In addition to the obvious vehicle improvements, such as reduced weight and a smoother aerodynamic shape to reduce wind resistance, greater vehicle efficiencies can be achieved by reducing rolling resistance, improving power train efficiency, and regenerative braking (hybrid vehicle that recover the energy required to brake the car in the form of stored electrical charge). In addition to reduced weight, reducing the air drag and rolling resistance, that the vehicle struggles against, reduces the need for fuel per distance traveled. And, it is not only the vehicle design itself that affects vehicle efficiency, driving techniques, and operations (reducing traffic obstructions, operating at optimum speeds, reducing cold starts, and even the now familiar “right-hand turn on red”). Too often, we focus on interesting and new, technical gadgets that directly attack a problem (and grab the headlines), when, in fact, simple, incremental increases in vehicle efficiency over time can be the most cost-effective solution.
A more technical approach involves improvements to engine efficiency. The three primary technologies, that have been developed for increasing engine-operating efficiency, are electronic ignition, fuel injection systems, and electronic control units. The use of electronic ignition involves replacing the mechanically timed ignition of the distributor, and its associated spark plugs and ignition coil (whose contact points are subject to wear and tear, and oxidation over time) with optical and rotating magnet angular sensors (which trigger the operation of a thyristor, which switches current flow in the ignition coil). Further refinements came with digital electronic ignitions, which utilize digital electronic ignition modules that store charged energy for the spark in a capacitor within the module.
Fuel injection systems replace the carburetor with an injection pump, that atomizes the fuel by using high pressure to force it through a nozzle with a small discharge opening. Though their design can be customized for specific types of fuel, most fuel-injection systems are designed for gasoline or diesel. Operating at the output end of the power train is an electronic control unit, that is an embedded system regulating the transmission, engine, or power train. Prior to the advent of these control units, engine-operating parameters (amount of fuel injected into the piston cylinder, the timing of the ignition firing and valve synchronization, the pressure applied by the turbocharger, etc.) were fixed. These controls allow for variable-operating characteristics, depending on driving conditions. Additional engine efficiencies are, thereby, achieved by the tailoring of engine operations to specific circumstances.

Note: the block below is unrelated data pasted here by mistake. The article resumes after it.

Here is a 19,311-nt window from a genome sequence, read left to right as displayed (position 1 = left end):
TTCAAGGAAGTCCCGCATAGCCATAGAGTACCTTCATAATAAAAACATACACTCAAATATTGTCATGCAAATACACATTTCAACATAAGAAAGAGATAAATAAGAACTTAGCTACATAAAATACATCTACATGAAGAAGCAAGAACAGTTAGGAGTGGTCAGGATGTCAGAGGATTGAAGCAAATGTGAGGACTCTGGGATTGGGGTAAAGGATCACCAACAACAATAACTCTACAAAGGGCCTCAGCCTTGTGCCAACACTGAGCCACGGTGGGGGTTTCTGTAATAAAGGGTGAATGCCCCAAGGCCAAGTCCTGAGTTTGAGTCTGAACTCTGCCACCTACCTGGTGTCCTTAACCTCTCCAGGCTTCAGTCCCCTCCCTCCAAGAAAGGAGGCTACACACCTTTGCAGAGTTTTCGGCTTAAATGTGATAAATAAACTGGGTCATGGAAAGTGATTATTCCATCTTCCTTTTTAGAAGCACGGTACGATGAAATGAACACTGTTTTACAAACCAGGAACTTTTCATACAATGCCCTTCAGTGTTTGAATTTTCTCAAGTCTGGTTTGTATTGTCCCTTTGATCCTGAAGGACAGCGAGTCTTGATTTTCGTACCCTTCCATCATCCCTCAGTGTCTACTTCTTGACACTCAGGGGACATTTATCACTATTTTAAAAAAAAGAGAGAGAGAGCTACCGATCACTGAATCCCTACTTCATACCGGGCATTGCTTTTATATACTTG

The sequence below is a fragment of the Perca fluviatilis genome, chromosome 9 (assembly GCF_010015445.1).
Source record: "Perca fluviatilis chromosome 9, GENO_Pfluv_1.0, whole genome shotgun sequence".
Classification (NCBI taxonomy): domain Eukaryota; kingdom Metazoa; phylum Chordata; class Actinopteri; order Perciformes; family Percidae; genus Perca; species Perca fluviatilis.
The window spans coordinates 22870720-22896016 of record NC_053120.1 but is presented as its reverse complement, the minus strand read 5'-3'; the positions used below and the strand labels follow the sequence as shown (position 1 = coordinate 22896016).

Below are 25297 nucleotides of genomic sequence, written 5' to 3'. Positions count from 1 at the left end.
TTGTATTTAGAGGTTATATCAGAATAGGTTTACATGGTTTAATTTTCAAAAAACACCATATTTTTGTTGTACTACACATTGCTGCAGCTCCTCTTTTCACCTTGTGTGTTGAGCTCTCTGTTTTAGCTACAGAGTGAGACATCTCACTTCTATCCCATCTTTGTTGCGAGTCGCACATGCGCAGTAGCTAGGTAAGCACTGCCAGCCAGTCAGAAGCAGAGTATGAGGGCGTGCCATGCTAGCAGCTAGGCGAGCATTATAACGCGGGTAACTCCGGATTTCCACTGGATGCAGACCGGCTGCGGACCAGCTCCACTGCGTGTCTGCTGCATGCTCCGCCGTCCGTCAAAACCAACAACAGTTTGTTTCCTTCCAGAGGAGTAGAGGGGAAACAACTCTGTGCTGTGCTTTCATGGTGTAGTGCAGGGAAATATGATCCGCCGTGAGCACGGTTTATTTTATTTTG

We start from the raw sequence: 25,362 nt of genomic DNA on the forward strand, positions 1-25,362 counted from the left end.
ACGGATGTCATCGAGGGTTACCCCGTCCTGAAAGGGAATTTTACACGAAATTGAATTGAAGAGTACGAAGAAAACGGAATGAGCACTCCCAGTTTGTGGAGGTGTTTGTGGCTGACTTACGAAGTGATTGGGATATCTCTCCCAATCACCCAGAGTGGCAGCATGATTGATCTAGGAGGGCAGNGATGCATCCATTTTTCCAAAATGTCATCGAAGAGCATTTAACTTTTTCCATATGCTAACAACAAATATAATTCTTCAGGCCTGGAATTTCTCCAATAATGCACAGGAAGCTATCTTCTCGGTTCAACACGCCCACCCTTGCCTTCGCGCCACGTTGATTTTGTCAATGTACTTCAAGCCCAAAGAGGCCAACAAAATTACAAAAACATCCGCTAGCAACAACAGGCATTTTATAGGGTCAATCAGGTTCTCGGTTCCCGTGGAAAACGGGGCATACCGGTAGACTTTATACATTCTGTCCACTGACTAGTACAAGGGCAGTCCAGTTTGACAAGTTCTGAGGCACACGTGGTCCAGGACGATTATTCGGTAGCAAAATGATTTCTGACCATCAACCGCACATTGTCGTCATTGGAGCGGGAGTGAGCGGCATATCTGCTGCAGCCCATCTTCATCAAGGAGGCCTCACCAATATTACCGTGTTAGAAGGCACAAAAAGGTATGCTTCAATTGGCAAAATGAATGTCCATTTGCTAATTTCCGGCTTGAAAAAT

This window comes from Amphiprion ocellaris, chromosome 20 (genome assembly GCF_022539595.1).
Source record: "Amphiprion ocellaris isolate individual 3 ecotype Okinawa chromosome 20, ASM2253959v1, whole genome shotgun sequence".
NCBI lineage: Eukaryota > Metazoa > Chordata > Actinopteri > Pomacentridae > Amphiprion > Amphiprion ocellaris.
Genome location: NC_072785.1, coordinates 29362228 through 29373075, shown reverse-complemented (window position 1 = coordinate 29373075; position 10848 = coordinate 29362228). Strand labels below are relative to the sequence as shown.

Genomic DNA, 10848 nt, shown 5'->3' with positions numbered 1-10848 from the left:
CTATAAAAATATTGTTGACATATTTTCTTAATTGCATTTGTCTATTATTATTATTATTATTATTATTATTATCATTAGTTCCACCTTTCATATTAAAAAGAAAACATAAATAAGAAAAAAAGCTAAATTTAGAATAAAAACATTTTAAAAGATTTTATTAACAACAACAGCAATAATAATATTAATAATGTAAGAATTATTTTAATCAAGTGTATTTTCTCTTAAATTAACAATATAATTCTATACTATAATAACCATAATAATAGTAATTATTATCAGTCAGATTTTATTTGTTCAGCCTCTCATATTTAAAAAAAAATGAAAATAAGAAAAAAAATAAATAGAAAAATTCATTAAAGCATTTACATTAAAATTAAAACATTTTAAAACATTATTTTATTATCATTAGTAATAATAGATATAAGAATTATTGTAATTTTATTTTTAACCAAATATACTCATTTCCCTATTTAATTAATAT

Direct Technologies, Development and Current Applications
As useful and cost effective as these indirect approaches to reducing automobile emissions can be, they aren’t always sufficient to meet stringent emission control standards mandated by law. What are required are technologies that directly deal with the emissions after ignition and before they exit the vehicle’s tailpipe. Introduced in the 1960s, one of the earliest air emission controls was the “air injection reactor,” which essentially caused a secondary ignition to occur within the tailpipe itself. By injecting fresh air into the exhaust pipe manifold while the exhaust is still at a very high temperature, a secondary ignition occurs, that reduces the bulk of the unburned hydrocarbons which then consumes many other pollutants in the exhaust stream. Cleaner, more efficient engines, and more advanced emission controls, have made this approach obsolete. Further attempts to remove hydrocarbon emissions involved the installation of charcoal canisters to collect hydrocarbon vapors.
The next decade saw the introduction of “exhaust gas recirculation” designed to reduce nitrogen oxide emissions. This system utilizes a gas recirculation valve connecting the exhaust pipe and intake manifolds. By introducing the exhaust back into the carburetor’s air and fuel mixture, the effective peak combustion temperature can be reduced. Since nitrogen oxides are formed when the combustion temperature gets too hot (2,500°F or hotter), lowering the ignition temperature effectively minimizes their formation. Recent developments (some as simple as adjusting the valve timing, so that some of the exhaust is held in the combustion chamber during the subsequent burn cycle) have superseded this approach.
Another direct emission control, introduced at about the same time, but still widely used, is the catalytic converter. In chemical terms, a “catalyst” is a “substance that causes or accelerates a chemical reaction without itself being affected.” There are two types of catalysts—an oxidation catalyst and a reduction catalyst. An automobile catalytic converter relies on a combination of catalysts (palladium, platinum, and rhodium). These catalysts are use to coat a ceramic structure that allows exhaust emissions to pass through, while providing the largest possible surface area for contact with the exhaust gases.